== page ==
Posted on August 15, 2013 by Dr. Mark Lange
In medicine, there’s something called the “hygiene hypothesis.” And what the hygiene hypothesis says is that if you are not exposed to infectious agents like microorganisms and parasites at a young age, you have an increased risk of developing allergies and even certain diseases as an adult. The reason for this increased susceptibility to allergies and disease is because your natural immune system never fully developed.
For most of history, humans lived in close association with the natural environment, including a broad array of microorganisms and parasites. As humans’ living conditions have changed, the human body has been deprived of important environmental signals which help to regulate the proper functioning of the immune system.
In developing nations and in earlier times, families tended to be larger than they are today.
Children growing up around other children – whether it is a large family or in daycare – exposes children to more germs and in turn the children end up having to develop a stronger and more fully developed immune system.
There have been many studies showing that the more children are exposed to rhinovirus, and viruses in general, the less asthma and allergies they have as they grow older. So, if you never rolled around in the mud as a child and if we accept this hypothesis, what can we do as adults to boost our natural immune response? To answer the question, we must first have a basic understanding of how our innate immune system works.
Inside your body there is an amazing protection mechanism called the immune system. It’s designed to defend you against millions of microbes, viruses, toxins and parasites that would love to invade your body. The immune system can be broadly described in two parts.
The innate part is present from birth. It has a number of set strategies for recognizing and destroying foreign bodies without the need to identify them.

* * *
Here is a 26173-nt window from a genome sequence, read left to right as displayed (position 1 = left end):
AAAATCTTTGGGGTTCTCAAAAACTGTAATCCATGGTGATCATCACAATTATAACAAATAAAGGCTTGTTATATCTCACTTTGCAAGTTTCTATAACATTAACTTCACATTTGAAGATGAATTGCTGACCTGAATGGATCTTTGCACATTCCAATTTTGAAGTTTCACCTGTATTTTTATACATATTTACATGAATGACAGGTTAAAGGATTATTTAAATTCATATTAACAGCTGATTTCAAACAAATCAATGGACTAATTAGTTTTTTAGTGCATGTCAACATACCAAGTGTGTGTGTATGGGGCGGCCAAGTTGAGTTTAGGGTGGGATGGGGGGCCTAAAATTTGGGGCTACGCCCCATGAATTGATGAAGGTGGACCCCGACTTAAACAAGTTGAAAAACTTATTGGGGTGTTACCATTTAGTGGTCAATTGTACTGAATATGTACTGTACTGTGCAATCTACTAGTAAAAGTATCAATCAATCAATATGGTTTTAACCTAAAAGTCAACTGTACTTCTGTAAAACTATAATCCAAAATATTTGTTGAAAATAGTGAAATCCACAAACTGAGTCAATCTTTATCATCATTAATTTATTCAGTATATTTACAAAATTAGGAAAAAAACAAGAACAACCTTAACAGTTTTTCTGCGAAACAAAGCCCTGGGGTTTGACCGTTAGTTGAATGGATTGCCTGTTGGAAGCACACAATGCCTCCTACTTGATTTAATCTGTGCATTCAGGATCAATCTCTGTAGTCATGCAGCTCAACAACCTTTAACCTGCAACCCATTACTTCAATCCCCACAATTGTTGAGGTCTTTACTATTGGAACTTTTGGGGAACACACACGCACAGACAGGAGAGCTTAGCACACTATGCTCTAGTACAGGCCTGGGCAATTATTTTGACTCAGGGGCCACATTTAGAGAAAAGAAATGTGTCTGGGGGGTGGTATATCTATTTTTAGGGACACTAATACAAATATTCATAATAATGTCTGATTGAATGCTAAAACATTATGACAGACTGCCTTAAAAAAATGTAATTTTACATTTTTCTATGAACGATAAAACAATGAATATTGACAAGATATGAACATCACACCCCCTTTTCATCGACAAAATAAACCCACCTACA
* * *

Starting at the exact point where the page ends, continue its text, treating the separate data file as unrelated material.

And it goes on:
The adaptive immune system needs time to adapt or learn to recognize foreign bodies like viruses or bacteria. Our modern day vaccination system is based upon the adaptive immune system. For the purposes of this discussion, we need only be concerned with the innate immune system.
White blood cells are probably the most important part of our immune system. White blood cells are a whole collection of different cells working together to destroy foreign invaders.
One type of white blood cells is called neutrophils. Neutrophils are like the hunting dogs of the immune system. Using chemical smells to guide them, they quickly travel to areas of infection and attack invaders. Neutrophils have inside of them sacs of toxic chemicals that act as weapons against microorganisms.
Another type of white blood is the macrophage. A macrophage is a kind of swallowing cell, which means it functions by literally swallowing up other things. Macrophages engulf and digest debris through the process called phagocytosis. So macrophages act like scavengers. They’re constantly roaming around, searching for and destroying dead cells and foreign particles that don’t belong in the body.